NTF Issue paper: ccwatch113.doc. 2-20.

BACKGROUND. The street network in the City of Omaha undoubtedly is in inferior structural condition, urgently in need of major reconditioning. Streets are deteriorating at a faster rate than basic maintenance funding can repair them. The current budgetary allotment cannot provide sufficient funding to replace and restore this network in order to keep ahead of increasing deterioration. Therefore, city government must provide a funding mechanism(s) to begin restoring and repairing the road network for safe and convenient use. Our NTF organization is providing city government a number of suggestions to reach these objectives.

PAYING THE BILL. All current suggestions for financing street repair and renovation involve revenue increases. These options include increasing the wheel tax, which has risen several times already, levying an occupation tax, a property tax hike, or a bond issue paid for by our property taxes. Mayor Stothert asked the City Council to approve a $200 million general obligation bond issue on which residents can vote in the May 12 primary. This bond issue would increase property taxes by $52 on a $200,000 home, $65 on a $250,000 house. Increased taxes would begin in the 2022 tax collection year. This bond funding would allow the city to spend $75 million annually. However, this bond issue would not cover the entire cost of renovating Omaha streets. Additional bond issues would become necessary in future years. And the initial bond issue would not cover city construction equipment or labor costs. The plan claims that every lane mile in Omaha could see resurfacing over its 20-year average lifespan. However, many sturdy streets do not require attention after only 20 years, and some street reconstruction projects deteriorate too soon.

NTF SUGGESTIONS. Though this bond issue is necessary, we suggest a revised proposal. Congressmen sometimes include an offset when requesting a spending increase, offering a spending cut of equal or lesser amount than the sum requested for the increase. The city budget includes funding for basic city services which every city must and should provide for its citizens. Examples: police and fire protection, parks, and physical infrastructure, including streets and sewers. However, the city also spends millions of dollars on items that do not classify as necessary, basic services. Below is a short listing of such services that the city could suspend for several years or eliminate permanently, barring contracts, until the street network becomes rehabilitated:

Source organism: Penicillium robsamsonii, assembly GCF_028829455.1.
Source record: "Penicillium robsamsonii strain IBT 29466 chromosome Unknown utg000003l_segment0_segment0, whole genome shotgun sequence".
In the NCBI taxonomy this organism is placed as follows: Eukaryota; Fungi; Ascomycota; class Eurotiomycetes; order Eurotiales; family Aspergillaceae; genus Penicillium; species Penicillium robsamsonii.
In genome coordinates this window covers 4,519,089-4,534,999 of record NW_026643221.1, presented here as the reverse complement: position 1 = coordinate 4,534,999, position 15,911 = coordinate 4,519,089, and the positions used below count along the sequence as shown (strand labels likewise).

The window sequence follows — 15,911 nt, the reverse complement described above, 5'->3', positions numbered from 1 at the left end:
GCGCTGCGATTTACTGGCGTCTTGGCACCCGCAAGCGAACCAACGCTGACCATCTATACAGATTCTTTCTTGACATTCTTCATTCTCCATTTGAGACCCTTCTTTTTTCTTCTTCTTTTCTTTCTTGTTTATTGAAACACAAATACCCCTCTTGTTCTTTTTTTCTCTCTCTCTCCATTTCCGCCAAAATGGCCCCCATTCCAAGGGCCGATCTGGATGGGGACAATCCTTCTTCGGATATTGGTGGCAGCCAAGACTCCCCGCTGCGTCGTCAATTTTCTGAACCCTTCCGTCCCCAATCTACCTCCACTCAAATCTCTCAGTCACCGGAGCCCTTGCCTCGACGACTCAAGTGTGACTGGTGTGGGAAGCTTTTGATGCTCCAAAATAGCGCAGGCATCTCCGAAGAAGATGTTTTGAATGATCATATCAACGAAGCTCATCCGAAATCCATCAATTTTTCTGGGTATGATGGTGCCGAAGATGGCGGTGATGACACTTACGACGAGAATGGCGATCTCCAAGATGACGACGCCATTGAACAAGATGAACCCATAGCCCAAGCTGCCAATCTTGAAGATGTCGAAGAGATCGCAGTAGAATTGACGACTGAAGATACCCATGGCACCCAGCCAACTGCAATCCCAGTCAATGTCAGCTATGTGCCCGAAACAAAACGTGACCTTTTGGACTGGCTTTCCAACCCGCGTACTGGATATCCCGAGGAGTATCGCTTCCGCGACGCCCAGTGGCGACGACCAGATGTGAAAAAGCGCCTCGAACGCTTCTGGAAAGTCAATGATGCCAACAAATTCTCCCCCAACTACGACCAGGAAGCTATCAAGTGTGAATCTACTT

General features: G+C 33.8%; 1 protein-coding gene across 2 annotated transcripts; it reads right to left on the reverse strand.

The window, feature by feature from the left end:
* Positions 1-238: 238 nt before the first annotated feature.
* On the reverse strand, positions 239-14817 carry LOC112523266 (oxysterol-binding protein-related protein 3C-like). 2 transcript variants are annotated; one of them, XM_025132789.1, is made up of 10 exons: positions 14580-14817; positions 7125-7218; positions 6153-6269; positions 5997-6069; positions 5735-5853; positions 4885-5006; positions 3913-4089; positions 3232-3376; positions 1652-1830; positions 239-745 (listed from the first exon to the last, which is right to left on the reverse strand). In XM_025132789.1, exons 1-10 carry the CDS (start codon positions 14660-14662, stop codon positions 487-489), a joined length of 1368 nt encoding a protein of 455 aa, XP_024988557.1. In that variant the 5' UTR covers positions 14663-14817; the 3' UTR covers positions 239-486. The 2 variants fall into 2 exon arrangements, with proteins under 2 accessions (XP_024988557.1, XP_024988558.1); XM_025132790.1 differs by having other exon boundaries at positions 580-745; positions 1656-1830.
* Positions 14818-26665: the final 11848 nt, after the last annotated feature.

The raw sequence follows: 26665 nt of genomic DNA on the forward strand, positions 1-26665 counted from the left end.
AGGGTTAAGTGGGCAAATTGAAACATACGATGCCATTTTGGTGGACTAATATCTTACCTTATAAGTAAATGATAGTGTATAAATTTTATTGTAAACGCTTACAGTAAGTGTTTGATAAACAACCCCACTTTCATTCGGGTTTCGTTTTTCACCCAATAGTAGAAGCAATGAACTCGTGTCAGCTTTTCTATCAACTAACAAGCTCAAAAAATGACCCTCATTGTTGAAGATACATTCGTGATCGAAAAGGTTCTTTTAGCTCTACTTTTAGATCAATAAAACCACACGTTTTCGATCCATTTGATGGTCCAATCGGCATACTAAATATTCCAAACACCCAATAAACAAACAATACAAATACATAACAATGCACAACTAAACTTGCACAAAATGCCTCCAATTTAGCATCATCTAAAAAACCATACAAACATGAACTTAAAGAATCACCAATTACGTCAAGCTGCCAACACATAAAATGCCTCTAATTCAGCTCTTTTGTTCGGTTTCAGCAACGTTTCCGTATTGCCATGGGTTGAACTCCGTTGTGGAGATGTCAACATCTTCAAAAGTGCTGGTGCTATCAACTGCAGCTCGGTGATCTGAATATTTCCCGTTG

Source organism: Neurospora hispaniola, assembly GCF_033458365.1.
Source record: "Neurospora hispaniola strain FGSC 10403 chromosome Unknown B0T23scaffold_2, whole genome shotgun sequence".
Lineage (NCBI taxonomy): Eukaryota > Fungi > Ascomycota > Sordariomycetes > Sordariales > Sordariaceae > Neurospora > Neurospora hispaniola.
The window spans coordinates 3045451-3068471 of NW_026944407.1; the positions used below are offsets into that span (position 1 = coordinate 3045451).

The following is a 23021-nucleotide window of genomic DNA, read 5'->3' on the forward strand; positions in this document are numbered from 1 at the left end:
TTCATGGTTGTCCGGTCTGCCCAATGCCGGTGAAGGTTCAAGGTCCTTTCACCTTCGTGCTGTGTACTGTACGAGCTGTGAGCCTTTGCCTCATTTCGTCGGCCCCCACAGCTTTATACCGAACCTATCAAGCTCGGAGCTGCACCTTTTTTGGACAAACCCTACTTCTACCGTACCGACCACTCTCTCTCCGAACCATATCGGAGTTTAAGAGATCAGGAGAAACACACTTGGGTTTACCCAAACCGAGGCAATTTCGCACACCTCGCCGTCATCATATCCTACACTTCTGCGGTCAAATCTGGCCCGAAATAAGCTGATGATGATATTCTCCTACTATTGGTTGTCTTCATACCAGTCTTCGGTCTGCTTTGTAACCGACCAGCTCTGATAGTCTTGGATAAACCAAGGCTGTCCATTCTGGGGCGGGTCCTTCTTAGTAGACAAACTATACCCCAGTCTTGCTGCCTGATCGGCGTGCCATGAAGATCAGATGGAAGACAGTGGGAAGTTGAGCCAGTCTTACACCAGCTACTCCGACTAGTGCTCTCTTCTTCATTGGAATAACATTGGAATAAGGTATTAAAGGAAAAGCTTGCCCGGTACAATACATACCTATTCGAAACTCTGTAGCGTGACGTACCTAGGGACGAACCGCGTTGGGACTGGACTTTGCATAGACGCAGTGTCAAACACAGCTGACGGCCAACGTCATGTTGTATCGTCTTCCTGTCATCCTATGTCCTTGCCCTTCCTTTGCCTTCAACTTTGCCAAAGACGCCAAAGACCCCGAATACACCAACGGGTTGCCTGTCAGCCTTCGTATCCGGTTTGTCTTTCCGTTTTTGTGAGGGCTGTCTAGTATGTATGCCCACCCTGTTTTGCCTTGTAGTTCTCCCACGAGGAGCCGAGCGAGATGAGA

• End appropriations to the Omaha Zoo Society, saving $2,137,200.
• End appropriations to the Holiday Lighting, NE Humane Society, Summer Jobs, YOUTURN, Rejuvenating Women, Youth Emergency Services, and Truancy Prevention programs, saving $1.7 million.
• End appropriations to Heartland Workforce Solutions, which is duplicative of other programs, saving $661,164.
• Eliminate neighborhood grants.
• Sell off the remaining Byron Reed coin and manuscript collection, worth $2.8 million.
• End the Parks Dept. Public Awareness Division, saving $182,300.
• End Convention & Tourism Dept. Restaurant Week and Tourism Awards to save $58,040.
• Convention services, specifically economic impact of groups, organizations serviced, hotel rooms utilized, hotel revenues, taxes generated by hotel revenue, and number of visitors served all are decreasing, more reason to require private entities that benefit to pay more of Convention Department costs.
• End subsidies for residential utility ratepayer assistance.
• Stop funding for Healthy Futures.
• Stop funding for Omaha By Design.
• End provision of library materials to nursing homes, hospitals, senior citizen residents, and those confined to their homes. Also, end visits to schools, preschools, and daycare centers to promote literacy and reading.
Solicit non-government financing. Philanthropic groups, private foundations, and an array of nonprofit organizations are showing a greater interest in investing in local infrastructure. These organizations can offer either donations or grants with a charitable purpose to support street renovation and repair. Such would allow the city to leverage a large amount of financing quickly while relieving pressure on public financing.